If you are a cab driver, make sure you’re careful about who gets in your car with you. I learned that in Glenn Payne’s 2019 film Driven, written by and starring Casey Dillard. This is an enjoyable horror movie that can also be motivating.
Emerson Graham (Dillard) is a cab driver making her way through the night with various pickups. She’s also going through a breakup with her ex-girlfriend Jess (Maddie Ludt). In between cab rides during the night, Emerson works on her standup comedy routine as she hopes to one day get on the stage and perform. One of the people Emerson picks up is a mysterious man named Roger (Richard Speight Jr.). Roger says at first that he’s just going to some old friends and that he has to keep an eye on the time. It is later revealed that Roger is hunting demons and he needs Emerson’s help to complete his mission. The two join forces to gather what Roger needs to try and face the demons that haunt his family.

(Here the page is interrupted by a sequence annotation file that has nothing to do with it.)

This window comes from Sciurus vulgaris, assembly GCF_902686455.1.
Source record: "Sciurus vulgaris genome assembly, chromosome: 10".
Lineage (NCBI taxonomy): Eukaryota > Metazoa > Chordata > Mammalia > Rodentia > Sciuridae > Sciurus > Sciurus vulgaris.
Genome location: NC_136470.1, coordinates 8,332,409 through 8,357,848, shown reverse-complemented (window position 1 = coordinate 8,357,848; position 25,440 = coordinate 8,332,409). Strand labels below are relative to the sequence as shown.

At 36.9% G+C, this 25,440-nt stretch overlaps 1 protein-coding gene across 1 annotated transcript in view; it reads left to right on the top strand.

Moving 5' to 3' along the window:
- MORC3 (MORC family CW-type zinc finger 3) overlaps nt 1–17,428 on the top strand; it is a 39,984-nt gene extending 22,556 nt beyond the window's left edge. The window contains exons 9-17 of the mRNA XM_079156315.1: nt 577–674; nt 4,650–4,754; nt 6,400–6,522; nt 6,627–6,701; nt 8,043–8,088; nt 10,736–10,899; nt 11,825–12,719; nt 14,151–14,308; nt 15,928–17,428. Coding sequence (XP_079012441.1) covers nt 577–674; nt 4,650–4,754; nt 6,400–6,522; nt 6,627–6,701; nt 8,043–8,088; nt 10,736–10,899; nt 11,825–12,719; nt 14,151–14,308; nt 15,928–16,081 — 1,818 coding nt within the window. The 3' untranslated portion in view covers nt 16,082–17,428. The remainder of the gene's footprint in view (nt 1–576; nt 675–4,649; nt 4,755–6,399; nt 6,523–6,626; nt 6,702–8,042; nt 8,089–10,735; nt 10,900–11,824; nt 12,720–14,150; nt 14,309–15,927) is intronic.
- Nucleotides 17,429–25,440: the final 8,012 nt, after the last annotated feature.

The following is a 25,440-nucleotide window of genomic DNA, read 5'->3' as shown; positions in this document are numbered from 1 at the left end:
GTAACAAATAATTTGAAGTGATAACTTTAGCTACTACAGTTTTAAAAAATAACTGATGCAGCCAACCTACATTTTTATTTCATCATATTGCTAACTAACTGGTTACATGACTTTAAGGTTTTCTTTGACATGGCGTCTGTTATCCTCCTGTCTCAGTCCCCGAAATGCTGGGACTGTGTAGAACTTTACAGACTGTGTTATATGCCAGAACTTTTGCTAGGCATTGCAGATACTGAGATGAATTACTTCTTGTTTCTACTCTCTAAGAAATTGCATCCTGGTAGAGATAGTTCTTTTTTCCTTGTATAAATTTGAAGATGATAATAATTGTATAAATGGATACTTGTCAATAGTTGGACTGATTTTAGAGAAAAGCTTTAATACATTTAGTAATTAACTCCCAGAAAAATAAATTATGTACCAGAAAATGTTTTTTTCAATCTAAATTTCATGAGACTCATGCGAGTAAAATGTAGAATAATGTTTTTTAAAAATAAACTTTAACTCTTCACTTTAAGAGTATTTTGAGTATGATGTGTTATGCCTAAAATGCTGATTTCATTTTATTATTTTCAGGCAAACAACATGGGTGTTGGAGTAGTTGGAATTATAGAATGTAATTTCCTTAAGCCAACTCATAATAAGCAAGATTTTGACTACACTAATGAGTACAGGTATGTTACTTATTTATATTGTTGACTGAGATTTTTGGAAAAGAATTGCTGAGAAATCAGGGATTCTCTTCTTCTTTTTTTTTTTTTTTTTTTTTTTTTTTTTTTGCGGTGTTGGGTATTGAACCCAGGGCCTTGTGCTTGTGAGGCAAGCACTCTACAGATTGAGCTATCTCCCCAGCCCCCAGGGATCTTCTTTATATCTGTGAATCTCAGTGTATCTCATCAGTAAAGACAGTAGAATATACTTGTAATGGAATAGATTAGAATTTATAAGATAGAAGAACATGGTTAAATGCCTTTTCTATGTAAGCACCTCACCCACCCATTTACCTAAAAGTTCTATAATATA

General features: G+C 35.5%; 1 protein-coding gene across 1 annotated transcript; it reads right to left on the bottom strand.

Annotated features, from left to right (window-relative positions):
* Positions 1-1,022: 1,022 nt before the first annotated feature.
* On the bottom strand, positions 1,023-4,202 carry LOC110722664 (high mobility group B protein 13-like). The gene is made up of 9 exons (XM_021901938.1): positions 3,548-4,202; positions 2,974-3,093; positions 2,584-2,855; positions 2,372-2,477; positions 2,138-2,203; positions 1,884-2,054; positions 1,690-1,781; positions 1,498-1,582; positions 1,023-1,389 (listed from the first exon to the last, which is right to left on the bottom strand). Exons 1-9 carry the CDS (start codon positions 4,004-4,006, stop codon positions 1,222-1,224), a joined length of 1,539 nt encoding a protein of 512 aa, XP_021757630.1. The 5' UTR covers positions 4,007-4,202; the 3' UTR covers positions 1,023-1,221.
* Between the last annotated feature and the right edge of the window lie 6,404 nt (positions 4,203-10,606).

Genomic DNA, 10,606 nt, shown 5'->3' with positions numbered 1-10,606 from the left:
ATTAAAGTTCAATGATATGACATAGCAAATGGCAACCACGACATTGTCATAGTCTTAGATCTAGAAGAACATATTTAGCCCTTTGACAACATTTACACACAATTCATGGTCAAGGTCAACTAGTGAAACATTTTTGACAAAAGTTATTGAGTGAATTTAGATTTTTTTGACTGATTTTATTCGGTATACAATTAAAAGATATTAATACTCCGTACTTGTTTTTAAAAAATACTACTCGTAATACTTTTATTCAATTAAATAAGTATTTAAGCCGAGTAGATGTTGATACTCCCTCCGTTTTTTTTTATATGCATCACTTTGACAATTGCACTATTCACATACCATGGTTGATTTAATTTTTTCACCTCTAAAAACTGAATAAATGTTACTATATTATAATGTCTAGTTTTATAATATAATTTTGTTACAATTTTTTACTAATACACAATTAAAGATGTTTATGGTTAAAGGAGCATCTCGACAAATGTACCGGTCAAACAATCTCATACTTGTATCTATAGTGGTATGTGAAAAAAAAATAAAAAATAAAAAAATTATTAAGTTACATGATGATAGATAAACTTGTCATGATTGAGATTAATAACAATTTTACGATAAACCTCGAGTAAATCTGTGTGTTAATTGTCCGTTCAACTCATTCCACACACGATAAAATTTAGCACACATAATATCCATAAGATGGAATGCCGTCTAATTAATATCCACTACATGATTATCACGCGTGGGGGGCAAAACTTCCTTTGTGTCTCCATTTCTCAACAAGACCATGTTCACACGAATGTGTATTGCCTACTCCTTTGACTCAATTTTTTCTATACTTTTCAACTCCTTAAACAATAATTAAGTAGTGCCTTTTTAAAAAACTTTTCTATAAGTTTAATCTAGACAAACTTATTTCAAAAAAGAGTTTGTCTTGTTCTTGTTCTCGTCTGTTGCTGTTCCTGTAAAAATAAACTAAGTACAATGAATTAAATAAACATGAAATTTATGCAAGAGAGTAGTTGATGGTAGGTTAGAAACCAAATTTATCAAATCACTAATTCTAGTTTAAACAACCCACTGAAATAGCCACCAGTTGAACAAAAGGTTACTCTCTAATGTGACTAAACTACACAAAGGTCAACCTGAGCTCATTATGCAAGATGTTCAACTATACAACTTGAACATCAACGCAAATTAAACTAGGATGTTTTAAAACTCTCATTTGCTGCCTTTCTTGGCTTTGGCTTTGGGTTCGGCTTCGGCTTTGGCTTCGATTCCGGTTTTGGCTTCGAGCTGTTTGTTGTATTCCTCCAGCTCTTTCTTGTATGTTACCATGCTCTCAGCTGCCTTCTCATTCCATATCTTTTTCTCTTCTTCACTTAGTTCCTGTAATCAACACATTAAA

I enjoyed Dillard’s writing in Driven. I was fascinated with the exploration of Emerson throughout the movie. I appreciated that the setting took place in the car, a metaphor for Emerson’s ability to be stuck in her head. The film delves into issues such as relationships and self-actualization that are quite relatable, and Emerson’s ability to be transparent with us makes her a character that you want to care about. The quirky humor is also appreciated; you can tell that the dialogue was carefully thought out to develop the character’s growth.
Driven isn’t meant to be the scariest movie in the world, but the humorous supernatural feature with its self-assessment undertones is worth the watch. I think that it has a great female lead role and it left me feeling empowered. You won’t be hiding under the covers in fear, but you’ll at least walk away saying that you’ve seen a solid movie. I would recommend Driven as a movie to rent, enjoy!